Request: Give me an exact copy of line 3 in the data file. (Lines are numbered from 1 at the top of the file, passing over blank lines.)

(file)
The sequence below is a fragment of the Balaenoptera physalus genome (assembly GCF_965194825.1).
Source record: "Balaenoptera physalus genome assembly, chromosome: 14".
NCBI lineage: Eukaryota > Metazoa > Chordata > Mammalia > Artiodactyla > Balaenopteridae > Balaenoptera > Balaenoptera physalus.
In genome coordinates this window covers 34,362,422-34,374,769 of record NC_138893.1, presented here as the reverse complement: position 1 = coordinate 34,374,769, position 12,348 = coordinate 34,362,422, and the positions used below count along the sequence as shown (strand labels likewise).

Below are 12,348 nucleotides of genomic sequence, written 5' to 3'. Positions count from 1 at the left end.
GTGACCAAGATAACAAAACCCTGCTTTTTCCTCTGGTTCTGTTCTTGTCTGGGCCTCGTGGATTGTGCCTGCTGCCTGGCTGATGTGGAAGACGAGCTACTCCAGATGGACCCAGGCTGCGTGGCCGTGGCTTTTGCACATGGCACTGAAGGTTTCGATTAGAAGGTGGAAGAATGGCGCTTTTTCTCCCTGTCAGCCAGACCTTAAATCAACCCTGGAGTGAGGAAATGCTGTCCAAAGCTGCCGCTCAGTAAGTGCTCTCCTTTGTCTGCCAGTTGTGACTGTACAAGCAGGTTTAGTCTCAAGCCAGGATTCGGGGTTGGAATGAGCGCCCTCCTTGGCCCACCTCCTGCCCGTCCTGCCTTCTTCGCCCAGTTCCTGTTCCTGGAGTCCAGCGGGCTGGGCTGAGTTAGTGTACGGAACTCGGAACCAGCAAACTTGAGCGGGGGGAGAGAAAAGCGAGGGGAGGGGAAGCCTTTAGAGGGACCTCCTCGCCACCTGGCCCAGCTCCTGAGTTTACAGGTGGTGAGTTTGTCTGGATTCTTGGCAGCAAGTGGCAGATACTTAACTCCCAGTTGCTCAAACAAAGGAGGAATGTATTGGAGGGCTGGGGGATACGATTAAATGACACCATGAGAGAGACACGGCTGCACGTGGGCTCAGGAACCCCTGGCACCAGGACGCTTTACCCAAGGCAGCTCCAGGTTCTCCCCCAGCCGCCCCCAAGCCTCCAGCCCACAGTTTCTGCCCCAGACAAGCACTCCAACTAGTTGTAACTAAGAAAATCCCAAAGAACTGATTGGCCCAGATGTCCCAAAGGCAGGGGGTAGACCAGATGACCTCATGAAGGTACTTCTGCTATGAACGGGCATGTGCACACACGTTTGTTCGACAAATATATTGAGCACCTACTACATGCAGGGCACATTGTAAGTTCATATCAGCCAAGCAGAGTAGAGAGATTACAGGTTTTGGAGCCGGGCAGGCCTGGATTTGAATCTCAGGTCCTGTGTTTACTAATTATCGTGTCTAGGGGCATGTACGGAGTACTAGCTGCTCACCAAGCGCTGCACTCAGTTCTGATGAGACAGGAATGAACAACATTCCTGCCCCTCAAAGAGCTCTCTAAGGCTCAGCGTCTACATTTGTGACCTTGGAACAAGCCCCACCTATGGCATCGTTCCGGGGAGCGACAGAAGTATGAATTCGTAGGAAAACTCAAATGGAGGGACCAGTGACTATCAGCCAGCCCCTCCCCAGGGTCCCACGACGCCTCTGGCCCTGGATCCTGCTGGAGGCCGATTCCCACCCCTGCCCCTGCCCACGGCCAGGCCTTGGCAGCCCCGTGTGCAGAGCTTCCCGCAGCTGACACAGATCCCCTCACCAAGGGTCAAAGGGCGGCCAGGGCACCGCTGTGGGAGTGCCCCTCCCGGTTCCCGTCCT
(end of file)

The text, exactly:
NCBI lineage: Eukaryota > Metazoa > Chordata > Mammalia > Artiodactyla > Balaenopteridae > Balaenoptera > Balaenoptera physalus.